If you’re a member of our Satisfaction Through Christ community group on Facebook, you may recall that, until recently, I wrote a weekly column over there called “Tough Questions Tuesday.” It was a brief, biblical look at challenging issues and questions about the Bible and Christianity. Since I no longer have time to write a weekly post, I’ll be addressing some of those “TQT” issues here on the blog from time to time. If you have a topic you’d like to see addressed, comment below or click on the “contact” tab above and drop me a quick note (be sure to indicate it’s for me, Michelle).
I’ve heard that Christians shouldn’t read horoscopes or get involved with astrology, but weren’t the wise men who came to see Jesus astrologers? Maybe there’s something to astrology.
Well, if we were to say that, then we could also say maybe there’s something to stealing, too. Because, after all, that’s what got the thief on the cross to Jesus, and Jesus said that he would be with Him in Paradise that day. And maybe there’s something to persecuting and murdering Christians, too, because that’s how Paul came to encounter Jesus. But we don’t say those things because that’s not the way we rightly handle and apply Scripture.
There are two broad categories of Scripture: descriptive passages and prescriptive passages. Descriptive passages are descriptions of something that happened, like the story of the wise men visiting Jesus, or Noah and the ark, or David and Goliath. Prescriptive passages could also be called commands or direct instructions, “thou shalts” and “thou shalt nots.”
When we have a question about whether or not it’s OK with God for us to do something, say, consulting horoscopes and astrologers, we look first at the relevant prescriptive passages, such as Deuteronomy 18:9-14:
When you come into the land that the Lord your God is giving you, you shall not learn to follow the abominable practices of those nations. 10 There shall not be found among you anyone who burns his son or his daughter as an offering, anyone who practices divination or tells fortunes or interprets omens, or a sorcerer 11 or a charmer or a medium or a necromancer or one who inquires of the dead, 12 for whoever does these things is an abomination to the Lord. And because of these abominations the Lord your God is driving them out before you. 13 You shall be blameless before the Lord your God, 14 for these nations, which you are about to dispossess, listen to fortune-tellers and to diviners. But as for you, the Lord your God has not allowed you to do this.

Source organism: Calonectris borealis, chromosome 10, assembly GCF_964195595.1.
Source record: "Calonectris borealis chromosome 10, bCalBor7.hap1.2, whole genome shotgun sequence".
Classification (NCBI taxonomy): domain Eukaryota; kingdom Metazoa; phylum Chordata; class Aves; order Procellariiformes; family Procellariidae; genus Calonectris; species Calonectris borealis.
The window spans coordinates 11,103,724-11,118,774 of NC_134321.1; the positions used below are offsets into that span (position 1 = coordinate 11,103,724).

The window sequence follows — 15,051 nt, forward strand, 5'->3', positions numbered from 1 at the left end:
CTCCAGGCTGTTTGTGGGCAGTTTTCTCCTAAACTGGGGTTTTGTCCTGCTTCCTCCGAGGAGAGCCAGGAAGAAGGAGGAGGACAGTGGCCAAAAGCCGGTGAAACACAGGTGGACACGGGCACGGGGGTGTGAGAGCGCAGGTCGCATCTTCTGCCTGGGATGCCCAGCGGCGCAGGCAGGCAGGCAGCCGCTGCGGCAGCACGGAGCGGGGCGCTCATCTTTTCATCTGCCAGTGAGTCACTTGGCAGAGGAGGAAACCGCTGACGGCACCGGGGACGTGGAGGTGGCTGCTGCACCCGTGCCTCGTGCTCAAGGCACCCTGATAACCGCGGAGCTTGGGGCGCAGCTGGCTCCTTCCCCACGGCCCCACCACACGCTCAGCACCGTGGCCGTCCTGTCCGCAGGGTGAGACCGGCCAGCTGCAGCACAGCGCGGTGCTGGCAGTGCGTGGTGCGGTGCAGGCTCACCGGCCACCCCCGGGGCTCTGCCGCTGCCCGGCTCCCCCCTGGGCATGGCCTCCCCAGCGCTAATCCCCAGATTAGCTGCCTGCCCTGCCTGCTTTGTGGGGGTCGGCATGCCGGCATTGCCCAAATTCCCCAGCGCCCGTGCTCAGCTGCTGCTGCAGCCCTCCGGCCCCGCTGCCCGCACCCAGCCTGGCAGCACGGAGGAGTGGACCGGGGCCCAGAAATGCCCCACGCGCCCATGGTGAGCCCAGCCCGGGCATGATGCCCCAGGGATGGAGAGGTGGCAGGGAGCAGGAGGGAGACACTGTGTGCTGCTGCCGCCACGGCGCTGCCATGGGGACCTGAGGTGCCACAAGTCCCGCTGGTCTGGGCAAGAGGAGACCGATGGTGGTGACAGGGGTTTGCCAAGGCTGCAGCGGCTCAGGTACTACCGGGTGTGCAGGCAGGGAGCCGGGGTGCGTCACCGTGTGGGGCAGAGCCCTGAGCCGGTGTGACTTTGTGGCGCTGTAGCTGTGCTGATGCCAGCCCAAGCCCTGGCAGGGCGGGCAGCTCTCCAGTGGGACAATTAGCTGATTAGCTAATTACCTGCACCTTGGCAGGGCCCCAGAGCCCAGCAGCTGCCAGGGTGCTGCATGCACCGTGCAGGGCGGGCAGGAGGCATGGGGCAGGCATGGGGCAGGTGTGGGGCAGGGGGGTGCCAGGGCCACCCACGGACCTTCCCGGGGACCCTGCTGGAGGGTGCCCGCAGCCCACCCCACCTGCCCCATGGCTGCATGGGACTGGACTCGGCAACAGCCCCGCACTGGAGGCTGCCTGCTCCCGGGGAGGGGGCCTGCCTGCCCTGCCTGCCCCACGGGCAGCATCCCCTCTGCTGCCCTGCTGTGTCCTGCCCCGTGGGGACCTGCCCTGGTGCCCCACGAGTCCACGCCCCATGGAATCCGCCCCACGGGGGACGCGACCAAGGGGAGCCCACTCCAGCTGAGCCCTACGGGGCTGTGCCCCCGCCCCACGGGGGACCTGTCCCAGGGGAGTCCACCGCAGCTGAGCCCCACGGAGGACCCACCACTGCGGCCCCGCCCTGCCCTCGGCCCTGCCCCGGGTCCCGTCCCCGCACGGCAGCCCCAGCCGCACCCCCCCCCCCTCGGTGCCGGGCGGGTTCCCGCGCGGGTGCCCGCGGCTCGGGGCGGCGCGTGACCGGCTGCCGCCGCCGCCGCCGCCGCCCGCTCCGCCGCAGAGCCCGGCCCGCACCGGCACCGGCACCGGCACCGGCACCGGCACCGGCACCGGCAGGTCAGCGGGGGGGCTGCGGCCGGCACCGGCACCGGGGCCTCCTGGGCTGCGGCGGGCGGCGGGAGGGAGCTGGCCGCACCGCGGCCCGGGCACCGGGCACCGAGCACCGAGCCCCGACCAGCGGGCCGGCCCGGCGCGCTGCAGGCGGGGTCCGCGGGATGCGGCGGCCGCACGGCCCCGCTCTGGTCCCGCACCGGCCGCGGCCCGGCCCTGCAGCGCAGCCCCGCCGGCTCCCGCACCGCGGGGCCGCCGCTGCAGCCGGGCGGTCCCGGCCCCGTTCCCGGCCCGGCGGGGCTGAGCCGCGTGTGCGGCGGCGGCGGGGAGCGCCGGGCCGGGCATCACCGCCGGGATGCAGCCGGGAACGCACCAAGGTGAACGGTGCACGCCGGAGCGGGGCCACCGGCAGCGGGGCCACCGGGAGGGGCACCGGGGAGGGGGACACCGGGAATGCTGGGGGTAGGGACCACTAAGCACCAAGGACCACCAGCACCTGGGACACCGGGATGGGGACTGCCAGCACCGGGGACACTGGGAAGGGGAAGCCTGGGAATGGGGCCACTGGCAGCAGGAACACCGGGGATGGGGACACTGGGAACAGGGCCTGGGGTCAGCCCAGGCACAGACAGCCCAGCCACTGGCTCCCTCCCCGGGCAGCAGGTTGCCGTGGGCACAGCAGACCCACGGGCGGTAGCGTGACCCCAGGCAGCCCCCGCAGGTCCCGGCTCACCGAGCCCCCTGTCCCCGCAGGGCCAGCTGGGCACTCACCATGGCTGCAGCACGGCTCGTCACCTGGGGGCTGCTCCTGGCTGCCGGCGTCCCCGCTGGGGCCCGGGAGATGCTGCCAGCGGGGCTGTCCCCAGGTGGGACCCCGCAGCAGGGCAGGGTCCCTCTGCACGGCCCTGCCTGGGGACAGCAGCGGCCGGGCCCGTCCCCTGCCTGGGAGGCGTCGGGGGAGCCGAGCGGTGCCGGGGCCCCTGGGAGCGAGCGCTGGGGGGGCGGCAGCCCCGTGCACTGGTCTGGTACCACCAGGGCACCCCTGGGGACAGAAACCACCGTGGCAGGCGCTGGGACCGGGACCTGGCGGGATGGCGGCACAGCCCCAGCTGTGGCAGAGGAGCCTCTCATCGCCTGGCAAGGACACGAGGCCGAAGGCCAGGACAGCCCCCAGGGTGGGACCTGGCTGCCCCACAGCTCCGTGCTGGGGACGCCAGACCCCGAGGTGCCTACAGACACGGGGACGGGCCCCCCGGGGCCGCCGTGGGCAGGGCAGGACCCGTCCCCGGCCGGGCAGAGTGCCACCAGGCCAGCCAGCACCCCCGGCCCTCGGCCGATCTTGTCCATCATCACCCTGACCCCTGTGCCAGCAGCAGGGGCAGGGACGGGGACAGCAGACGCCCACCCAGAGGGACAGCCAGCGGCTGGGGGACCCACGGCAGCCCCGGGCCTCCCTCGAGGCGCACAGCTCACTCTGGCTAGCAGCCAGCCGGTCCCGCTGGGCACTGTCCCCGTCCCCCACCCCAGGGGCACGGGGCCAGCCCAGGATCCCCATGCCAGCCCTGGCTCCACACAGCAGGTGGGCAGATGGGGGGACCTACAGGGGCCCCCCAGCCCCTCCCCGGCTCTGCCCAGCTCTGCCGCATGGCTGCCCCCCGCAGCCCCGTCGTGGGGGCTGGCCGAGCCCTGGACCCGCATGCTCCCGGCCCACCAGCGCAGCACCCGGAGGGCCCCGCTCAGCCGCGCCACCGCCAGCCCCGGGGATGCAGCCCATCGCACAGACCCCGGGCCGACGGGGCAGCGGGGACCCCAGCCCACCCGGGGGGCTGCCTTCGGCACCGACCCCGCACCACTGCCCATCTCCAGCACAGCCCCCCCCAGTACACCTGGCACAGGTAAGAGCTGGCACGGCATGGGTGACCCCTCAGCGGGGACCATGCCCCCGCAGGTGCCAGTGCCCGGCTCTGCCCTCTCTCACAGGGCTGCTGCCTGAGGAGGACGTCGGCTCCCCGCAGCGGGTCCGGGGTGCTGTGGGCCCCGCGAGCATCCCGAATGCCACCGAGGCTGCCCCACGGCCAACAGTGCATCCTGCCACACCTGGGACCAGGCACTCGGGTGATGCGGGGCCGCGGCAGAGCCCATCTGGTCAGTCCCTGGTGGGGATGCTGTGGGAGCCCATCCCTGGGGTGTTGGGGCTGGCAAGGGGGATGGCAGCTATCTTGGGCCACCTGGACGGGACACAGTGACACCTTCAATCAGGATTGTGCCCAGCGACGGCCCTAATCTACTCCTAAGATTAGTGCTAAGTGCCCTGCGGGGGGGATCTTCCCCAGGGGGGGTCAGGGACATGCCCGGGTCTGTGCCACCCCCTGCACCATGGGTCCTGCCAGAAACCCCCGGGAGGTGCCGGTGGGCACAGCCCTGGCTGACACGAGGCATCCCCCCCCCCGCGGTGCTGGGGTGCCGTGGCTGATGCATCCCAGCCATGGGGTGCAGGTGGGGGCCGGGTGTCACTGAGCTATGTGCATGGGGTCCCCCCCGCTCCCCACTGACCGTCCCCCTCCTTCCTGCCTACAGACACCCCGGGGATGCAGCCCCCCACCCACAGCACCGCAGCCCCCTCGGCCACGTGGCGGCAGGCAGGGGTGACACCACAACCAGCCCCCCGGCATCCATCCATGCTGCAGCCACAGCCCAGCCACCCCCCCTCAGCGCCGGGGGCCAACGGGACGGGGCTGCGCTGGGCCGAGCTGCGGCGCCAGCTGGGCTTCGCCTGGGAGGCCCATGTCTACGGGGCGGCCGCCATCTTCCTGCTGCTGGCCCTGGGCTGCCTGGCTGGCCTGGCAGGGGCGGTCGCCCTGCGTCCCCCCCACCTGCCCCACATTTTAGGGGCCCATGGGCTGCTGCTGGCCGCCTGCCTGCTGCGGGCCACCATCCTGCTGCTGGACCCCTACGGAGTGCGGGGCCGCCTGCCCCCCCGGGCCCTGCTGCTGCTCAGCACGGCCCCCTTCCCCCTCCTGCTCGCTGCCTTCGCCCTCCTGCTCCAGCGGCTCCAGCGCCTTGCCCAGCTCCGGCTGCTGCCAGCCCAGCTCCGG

While this passage was obviously written as a command to Old Testament Israel, we can still draw out some applicable principles for today by asking ourselves why “the Lord your God has not allowed you to do this.” God calls these practices an “abomination” several times and links them to paganism. Verse 14 is reminiscent of 2 Corinthians 6:14-18 and 1 John 2:15-17, which tell us not to love or partner with the dark things of the world and to separate ourselves from such things.
This is a clear, prescriptive passage that answers our questions about following horoscopes and astrology, so this is where we get our instruction, not from a descriptive passage about someone who was an astrologer.
Additionally, there’s good reason to believe that the wise men who went to see Jesus were not astrologers in the same horoscope/tarot card/palm reading/fortune teller sense in which we use the word astrology today. The Greek word translated as “wise men” is magos (magi). Its primary meaning is “Oriental scientist,” a term which was also applied to teachers, priests, and physicians, among others. It would seem that the wise men were much more akin to astronomers than astrologers, and were learned in the Old Testament messianic prophecies as well.
If you’d like to read more about this topic, here are some good resources:
Are there any tough biblical issues you have a question about?
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